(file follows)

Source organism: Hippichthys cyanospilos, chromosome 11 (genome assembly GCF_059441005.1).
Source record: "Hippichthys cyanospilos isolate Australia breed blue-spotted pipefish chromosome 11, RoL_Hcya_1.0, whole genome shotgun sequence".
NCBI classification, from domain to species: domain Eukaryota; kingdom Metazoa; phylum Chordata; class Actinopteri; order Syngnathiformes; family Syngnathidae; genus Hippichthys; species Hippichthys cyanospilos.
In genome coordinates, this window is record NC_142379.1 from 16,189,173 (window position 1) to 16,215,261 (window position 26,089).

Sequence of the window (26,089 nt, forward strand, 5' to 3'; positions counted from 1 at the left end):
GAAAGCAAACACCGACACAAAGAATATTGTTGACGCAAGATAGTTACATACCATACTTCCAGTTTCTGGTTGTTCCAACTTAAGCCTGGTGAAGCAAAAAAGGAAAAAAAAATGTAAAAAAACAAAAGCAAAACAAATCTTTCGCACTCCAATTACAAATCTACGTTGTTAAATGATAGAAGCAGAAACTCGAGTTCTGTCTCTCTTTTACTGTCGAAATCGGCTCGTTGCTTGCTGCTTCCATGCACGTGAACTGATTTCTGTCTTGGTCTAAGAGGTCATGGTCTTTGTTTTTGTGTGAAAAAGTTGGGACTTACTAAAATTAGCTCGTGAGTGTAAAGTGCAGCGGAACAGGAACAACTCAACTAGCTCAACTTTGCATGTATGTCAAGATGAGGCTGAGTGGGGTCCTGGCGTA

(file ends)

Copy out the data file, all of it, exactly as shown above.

Source organism: Hippichthys cyanospilos, chromosome 11 (genome assembly GCF_059441005.1).
Source record: "Hippichthys cyanospilos isolate Australia breed blue-spotted pipefish chromosome 11, RoL_Hcya_1.0, whole genome shotgun sequence".
NCBI classification, from domain to species: domain Eukaryota; kingdom Metazoa; phylum Chordata; class Actinopteri; order Syngnathiformes; family Syngnathidae; genus Hippichthys; species Hippichthys cyanospilos.
In genome coordinates, this window is record NC_142379.1 from 16,189,173 (window position 1) to 16,215,261 (window position 26,089).

Sequence of the window (26,089 nt, forward strand, 5' to 3'; positions counted from 1 at the left end):
GAAAGCAAACACCGACACAAAGAATATTGTTGACGCAAGATAGTTACATACCATACTTCCAGTTTCTGGTTGTTCCAACTTAAGCCTGGTGAAGCAAAAAAGGAAAAAAAAATGTAAAAAAACAAAAGCAAAACAAATCTTTCGCACTCCAATTACAAATCTACGTTGTTAAATGATAGAAGCAGAAACTCGAGTTCTGTCTCTCTTTTACTGTCGAAATCGGCTCGTTGCTTGCTGCTTCCATGCACGTGAACTGATTTCTGTCTTGGTCTAAGAGGTCATGGTCTTTGTTTTTGTGTGAAAAAGTTGGGACTTACTAAAATTAGCTCGTGAGTGTAAAGTGCAGCGGAACAGGAACAACTCAACTAGCTCAACTTTGCATGTATGTCAAGATGAGGCTGAGTGGGGTCCTGGCGTA